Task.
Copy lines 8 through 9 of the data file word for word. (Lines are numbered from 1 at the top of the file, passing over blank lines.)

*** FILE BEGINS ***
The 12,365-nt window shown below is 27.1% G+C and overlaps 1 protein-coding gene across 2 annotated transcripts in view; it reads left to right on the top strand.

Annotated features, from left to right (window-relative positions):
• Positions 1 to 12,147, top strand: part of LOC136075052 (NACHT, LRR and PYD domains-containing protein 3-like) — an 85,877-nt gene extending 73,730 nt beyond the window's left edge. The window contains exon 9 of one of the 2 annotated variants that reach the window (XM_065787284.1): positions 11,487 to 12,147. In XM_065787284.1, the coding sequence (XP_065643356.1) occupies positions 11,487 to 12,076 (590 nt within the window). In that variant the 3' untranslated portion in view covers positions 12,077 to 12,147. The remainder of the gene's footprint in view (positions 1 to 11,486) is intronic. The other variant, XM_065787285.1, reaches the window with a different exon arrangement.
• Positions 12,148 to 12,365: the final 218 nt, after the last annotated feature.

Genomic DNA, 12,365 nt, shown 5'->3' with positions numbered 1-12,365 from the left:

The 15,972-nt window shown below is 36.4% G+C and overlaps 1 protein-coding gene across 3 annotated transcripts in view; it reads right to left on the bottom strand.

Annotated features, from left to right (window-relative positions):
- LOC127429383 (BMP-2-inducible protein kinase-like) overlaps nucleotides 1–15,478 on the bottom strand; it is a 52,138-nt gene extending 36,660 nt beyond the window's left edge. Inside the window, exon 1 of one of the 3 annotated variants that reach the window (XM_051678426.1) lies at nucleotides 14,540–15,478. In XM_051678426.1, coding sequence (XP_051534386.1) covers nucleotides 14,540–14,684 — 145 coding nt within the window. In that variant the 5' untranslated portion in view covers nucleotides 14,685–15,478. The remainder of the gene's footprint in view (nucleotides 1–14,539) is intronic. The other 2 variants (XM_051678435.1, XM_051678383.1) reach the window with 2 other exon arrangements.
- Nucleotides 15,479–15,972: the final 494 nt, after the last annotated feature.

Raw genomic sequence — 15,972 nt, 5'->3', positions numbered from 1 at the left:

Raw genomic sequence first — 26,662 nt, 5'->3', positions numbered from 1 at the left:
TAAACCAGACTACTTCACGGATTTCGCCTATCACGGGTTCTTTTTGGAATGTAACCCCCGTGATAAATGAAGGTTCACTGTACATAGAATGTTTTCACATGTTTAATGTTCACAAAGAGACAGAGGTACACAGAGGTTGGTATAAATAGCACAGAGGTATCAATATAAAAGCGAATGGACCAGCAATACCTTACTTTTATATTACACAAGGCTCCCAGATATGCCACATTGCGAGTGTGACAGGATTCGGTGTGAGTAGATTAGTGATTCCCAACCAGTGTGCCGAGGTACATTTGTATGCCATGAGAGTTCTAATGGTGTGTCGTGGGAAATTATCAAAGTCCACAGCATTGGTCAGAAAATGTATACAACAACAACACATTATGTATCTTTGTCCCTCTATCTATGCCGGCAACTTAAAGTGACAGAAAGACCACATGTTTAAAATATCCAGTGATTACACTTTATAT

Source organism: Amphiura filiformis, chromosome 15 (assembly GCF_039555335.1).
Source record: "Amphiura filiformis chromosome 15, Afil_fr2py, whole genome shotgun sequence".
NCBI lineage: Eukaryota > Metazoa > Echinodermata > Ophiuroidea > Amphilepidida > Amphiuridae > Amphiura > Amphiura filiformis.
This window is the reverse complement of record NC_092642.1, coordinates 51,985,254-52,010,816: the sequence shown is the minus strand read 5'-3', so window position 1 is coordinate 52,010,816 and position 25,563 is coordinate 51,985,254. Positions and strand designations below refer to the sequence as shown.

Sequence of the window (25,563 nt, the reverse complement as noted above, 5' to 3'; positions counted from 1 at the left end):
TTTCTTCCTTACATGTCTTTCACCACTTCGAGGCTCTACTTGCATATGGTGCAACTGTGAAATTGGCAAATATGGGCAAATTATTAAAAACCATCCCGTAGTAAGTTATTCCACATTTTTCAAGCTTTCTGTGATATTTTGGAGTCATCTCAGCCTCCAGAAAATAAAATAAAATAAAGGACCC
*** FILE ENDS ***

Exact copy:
- LOC127429383 (BMP-2-inducible protein kinase-like) overlaps nucleotides 1–15,478 on the bottom strand; it is a 52,138-nt gene extending 36,660 nt beyond the window's left edge. Inside the window, exon 1 of one of the 3 annotated variants that reach the window (XM_051678426.1) lies at nucleotides 14,540–15,478. In XM_051678426.1, coding sequence (XP_051534386.1) covers nucleotides 14,540–14,684 — 145 coding nt within the window. In that variant the 5' untranslated portion in view covers nucleotides 14,685–15,478. The remainder of the gene's footprint in view (nucleotides 1–14,539) is intronic. The other 2 variants (XM_051678435.1, XM_051678383.1) reach the window with 2 other exon arrangements.
- Nucleotides 15,479–15,972: the final 494 nt, after the last annotated feature.